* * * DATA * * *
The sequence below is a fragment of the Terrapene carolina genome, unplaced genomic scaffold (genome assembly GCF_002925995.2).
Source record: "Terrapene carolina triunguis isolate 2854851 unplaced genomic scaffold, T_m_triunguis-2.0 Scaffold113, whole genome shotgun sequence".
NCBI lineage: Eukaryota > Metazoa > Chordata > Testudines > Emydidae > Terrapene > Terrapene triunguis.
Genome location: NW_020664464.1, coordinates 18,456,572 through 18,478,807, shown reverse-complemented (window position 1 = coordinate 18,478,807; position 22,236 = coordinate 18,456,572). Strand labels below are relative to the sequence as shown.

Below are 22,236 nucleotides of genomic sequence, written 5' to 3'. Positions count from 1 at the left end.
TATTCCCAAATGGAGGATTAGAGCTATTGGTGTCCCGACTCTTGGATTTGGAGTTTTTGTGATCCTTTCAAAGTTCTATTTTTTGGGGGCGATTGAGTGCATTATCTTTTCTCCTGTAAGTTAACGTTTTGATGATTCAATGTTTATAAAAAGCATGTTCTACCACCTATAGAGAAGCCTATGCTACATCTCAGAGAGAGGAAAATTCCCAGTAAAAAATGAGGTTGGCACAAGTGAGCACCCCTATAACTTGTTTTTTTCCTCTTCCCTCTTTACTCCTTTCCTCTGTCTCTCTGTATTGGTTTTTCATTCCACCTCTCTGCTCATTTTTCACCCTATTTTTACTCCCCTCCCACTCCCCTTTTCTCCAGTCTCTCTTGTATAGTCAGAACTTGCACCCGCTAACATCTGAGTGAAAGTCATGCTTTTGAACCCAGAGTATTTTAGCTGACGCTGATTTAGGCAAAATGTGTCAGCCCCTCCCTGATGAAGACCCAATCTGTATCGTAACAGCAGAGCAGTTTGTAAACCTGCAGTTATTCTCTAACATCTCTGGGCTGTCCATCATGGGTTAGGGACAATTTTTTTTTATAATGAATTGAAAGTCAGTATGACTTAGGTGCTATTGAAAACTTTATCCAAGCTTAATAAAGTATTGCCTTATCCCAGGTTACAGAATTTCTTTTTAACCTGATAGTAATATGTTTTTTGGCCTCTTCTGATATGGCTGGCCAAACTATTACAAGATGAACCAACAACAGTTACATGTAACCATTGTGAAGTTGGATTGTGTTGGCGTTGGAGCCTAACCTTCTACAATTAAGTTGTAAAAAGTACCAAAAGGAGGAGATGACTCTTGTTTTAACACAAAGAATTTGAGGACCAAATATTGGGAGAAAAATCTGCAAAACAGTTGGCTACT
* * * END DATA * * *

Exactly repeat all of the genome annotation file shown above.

The sequence below is a fragment of the Terrapene carolina genome, unplaced genomic scaffold (genome assembly GCF_002925995.2).
Source record: "Terrapene carolina triunguis isolate 2854851 unplaced genomic scaffold, T_m_triunguis-2.0 Scaffold113, whole genome shotgun sequence".
NCBI lineage: Eukaryota > Metazoa > Chordata > Testudines > Emydidae > Terrapene > Terrapene triunguis.
Genome location: NW_020664464.1, coordinates 18,456,572 through 18,478,807, shown reverse-complemented (window position 1 = coordinate 18,478,807; position 22,236 = coordinate 18,456,572). Strand labels below are relative to the sequence as shown.

Below are 22,236 nucleotides of genomic sequence, written 5' to 3'. Positions count from 1 at the left end.
TATTCCCAAATGGAGGATTAGAGCTATTGGTGTCCCGACTCTTGGATTTGGAGTTTTTGTGATCCTTTCAAAGTTCTATTTTTTGGGGGCGATTGAGTGCATTATCTTTTCTCCTGTAAGTTAACGTTTTGATGATTCAATGTTTATAAAAAGCATGTTCTACCACCTATAGAGAAGCCTATGCTACATCTCAGAGAGAGGAAAATTCCCAGTAAAAAATGAGGTTGGCACAAGTGAGCACCCCTATAACTTGTTTTTTTCCTCTTCCCTCTTTACTCCTTTCCTCTGTCTCTCTGTATTGGTTTTTCATTCCACCTCTCTGCTCATTTTTCACCCTATTTTTACTCCCCTCCCACTCCCCTTTTCTCCAGTCTCTCTTGTATAGTCAGAACTTGCACCCGCTAACATCTGAGTGAAAGTCATGCTTTTGAACCCAGAGTATTTTAGCTGACGCTGATTTAGGCAAAATGTGTCAGCCCCTCCCTGATGAAGACCCAATCTGTATCGTAACAGCAGAGCAGTTTGTAAACCTGCAGTTATTCTCTAACATCTCTGGGCTGTCCATCATGGGTTAGGGACAATTTTTTTTTATAATGAATTGAAAGTCAGTATGACTTAGGTGCTATTGAAAACTTTATCCAAGCTTAATAAAGTATTGCCTTATCCCAGGTTACAGAATTTCTTTTTAACCTGATAGTAATATGTTTTTTGGCCTCTTCTGATATGGCTGGCCAAACTATTACAAGATGAACCAACAACAGTTACATGTAACCATTGTGAAGTTGGATTGTGTTGGCGTTGGAGCCTAACCTTCTACAATTAAGTTGTAAAAAGTACCAAAAGGAGGAGATGACTCTTGTTTTAACACAAAGAATTTGAGGACCAAATATTGGGAGAAAAATCTGCAAAACAGTTGGCTACT